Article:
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Three Strikes You

’re Out Law Essay, Research Paper We have all heard of the newest anti-crime law, the “Three strikes and you?re out” law. It wasn?t easy getting this law from the bill stage in Sacramento to the law stage, because it is not

’re Out Law Essay, Research Paper

We have all heard of the newest anti-crime

law, the “Three strikes and you?re out” law. It wasn?t easy getting this

law from the bill stage in Sacramento to the law stage, because it is not

a criminal friendly law. Meaning that this law?s purpose is to bring pain,

suffering, and intimidation to criminals. Our state government was basically

ran by the Assembly Speaker Willie Brown, now mayor of San Francisco. Brown

had the power to choose who sat on what committee in the house, and using

this he could terminate any bill he did not agree with. And with this attitude

it took a lot of patients and perseverance by the people trying to pass

this bill. But how did the bill become a bill? I will answer this question

with help of the Kimber Reynolds story.

Monday, June 29, 1992 in Fresno, California

a young woman was brutally murdered outside The Daily Planet, a restaurant

patronized by the local young people. The girl was visiting home for the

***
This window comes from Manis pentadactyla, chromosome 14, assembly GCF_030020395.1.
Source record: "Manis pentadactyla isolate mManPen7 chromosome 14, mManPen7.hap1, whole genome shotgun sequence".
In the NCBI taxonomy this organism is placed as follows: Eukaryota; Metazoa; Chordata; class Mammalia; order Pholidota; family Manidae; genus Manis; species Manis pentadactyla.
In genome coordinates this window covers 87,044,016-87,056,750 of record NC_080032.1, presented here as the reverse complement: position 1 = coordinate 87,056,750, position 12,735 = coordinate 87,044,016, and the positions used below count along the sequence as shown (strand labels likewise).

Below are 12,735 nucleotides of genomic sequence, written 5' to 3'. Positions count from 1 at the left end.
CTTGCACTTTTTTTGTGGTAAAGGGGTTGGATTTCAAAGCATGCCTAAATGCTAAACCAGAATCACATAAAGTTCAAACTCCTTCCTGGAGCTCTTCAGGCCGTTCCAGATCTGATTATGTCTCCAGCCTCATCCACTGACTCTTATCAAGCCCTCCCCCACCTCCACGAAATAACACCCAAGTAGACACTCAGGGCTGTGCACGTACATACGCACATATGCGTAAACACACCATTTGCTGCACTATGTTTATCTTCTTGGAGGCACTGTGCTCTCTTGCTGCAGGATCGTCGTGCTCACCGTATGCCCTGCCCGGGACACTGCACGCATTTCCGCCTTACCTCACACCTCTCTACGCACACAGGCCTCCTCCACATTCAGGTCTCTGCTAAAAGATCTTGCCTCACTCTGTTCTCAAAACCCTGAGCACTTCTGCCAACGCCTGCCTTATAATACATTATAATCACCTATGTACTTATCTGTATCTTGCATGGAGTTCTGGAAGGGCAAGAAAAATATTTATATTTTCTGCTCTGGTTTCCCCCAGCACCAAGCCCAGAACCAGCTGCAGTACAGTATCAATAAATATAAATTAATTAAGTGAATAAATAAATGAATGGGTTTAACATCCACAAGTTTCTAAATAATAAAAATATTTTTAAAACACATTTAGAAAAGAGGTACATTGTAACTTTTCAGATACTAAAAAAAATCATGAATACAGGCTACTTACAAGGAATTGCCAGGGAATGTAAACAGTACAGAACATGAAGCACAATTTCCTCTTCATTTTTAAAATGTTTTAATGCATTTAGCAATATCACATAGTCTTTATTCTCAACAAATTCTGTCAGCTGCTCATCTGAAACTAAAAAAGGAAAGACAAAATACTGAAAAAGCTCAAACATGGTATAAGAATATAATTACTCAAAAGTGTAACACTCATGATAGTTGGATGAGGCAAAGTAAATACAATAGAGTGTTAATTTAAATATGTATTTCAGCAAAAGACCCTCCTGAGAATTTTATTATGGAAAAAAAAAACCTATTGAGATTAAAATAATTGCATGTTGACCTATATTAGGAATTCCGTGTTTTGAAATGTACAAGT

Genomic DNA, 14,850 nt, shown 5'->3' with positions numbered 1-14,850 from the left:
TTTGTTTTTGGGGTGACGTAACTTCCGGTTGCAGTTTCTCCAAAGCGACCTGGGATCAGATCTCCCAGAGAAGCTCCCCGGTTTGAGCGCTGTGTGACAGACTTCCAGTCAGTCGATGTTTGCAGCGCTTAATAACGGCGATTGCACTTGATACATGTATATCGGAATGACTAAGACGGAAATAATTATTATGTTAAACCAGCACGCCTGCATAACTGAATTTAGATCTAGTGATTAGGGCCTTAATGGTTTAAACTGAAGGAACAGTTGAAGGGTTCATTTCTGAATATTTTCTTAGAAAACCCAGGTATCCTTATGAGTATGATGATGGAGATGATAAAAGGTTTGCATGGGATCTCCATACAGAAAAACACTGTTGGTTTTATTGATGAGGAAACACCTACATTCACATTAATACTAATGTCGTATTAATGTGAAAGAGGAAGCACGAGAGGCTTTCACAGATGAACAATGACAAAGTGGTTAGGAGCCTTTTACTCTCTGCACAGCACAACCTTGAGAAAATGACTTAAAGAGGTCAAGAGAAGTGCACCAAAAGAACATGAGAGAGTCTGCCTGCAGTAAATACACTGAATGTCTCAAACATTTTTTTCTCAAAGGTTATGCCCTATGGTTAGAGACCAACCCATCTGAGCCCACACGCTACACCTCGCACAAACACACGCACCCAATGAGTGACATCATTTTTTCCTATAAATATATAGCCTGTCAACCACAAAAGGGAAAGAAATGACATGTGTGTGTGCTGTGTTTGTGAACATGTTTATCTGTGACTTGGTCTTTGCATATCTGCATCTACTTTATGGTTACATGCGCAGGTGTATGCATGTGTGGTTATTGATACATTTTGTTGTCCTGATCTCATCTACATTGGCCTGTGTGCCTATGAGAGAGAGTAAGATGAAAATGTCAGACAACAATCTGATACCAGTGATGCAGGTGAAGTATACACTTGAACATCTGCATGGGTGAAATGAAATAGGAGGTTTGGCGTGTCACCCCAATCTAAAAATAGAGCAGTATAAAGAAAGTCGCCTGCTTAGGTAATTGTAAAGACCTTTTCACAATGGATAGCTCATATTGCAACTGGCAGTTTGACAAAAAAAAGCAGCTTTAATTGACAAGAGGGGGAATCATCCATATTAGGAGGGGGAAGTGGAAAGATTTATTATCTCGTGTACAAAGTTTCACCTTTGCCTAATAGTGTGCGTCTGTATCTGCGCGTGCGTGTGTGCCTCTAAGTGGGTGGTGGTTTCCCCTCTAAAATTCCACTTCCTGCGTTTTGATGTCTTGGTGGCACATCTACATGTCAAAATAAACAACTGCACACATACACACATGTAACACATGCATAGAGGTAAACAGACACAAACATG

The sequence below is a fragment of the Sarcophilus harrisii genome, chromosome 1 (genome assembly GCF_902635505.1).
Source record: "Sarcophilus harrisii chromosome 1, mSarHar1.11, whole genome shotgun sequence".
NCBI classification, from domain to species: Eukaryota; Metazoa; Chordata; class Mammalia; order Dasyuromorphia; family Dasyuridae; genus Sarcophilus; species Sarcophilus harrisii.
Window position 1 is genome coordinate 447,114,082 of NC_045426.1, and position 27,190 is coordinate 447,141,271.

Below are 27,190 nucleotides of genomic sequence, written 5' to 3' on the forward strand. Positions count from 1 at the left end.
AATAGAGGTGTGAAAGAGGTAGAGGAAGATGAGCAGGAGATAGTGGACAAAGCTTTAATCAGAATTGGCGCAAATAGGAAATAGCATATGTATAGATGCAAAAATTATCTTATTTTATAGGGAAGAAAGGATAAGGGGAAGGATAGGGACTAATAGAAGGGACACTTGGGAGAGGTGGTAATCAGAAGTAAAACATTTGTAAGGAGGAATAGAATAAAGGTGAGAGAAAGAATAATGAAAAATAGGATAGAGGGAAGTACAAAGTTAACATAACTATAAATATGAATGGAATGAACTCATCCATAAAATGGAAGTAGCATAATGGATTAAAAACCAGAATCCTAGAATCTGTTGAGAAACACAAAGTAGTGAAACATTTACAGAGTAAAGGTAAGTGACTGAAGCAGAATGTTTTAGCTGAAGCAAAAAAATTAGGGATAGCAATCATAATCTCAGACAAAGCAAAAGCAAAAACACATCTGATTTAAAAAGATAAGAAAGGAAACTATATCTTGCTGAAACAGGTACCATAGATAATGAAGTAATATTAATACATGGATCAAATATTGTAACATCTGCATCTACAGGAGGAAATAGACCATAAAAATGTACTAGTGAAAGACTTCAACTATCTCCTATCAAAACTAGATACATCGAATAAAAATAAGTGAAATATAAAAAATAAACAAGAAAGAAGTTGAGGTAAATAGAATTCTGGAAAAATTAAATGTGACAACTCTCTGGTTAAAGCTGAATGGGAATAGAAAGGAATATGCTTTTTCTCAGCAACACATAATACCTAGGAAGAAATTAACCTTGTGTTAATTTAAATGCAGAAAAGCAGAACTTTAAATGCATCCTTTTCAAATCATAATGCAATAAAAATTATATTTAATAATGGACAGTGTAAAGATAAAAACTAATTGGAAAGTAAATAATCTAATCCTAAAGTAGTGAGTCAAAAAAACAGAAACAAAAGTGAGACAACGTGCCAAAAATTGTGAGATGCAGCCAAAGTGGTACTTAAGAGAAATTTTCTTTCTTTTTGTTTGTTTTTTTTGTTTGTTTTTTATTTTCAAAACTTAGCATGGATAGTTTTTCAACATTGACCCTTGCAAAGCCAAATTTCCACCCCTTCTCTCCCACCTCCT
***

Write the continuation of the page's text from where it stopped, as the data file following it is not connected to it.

summer after being in the Los Angeles area attending school. Her and a

friend were getting into their car when two guys on a motorcycle rode up

next to Kimber Reynolds blocking her in, taking her purse, and beating

her into submission. The story made the 11 o?clock news only minutes after

her father had gone to bed. When police ran a background check on the two

suspected men, Joeseph Micheal Davis and Douglas Walker, both men had recently

been released on parole with multiple offenses on their records. Unfortunately

Davis was never brought in because when police were attempting to arrest

him he began firing, wounding unsuspecting police officers and ultimately

being killed. Douglas Walker was convicted of accessory to murder.

Mike Reynolds, Kimber?s father, went on

the radio on a local radio show called the Ray Appleton Show, KMJ 580.

There he would discuss his outrage about how he was sick of repeat offenders

being locked up only to be released after a fraction of the sentence was

completed. He swore to the people listening that he was going to do something

about the problem, even if it takes him forever. Listening to that show

was Fresno Assemblyman Bill Jones (R). He was interested in the issue and

arranged a meeting with Mike. They discussed ideas about how they could

solve this problem.

With that in mind Mike used some connections

and gathered one superior, one appellate, and one municipal court judge,

as well as a well-known local defense attorney, a representative from the

Fresno Police Department, an expert in juvenile justice and Ray Appleton.

The men did some research and drew up some ideas. Their final legislative

proposal was as follows:

Double the sentence for a conviction of

any felony if there is a previous serious or violent felony conviction.

Triple the sentence or twenty-five years

to life, whichever is greater, for any combination of two prior violent

or serious felony convictions coupled with any new felony.

Probation, a suspended sentence, or a commitment

to a diversion program as a substitute for serving time in prison is prohibited

for felons with at least one prior conviction of a serious or violent felony.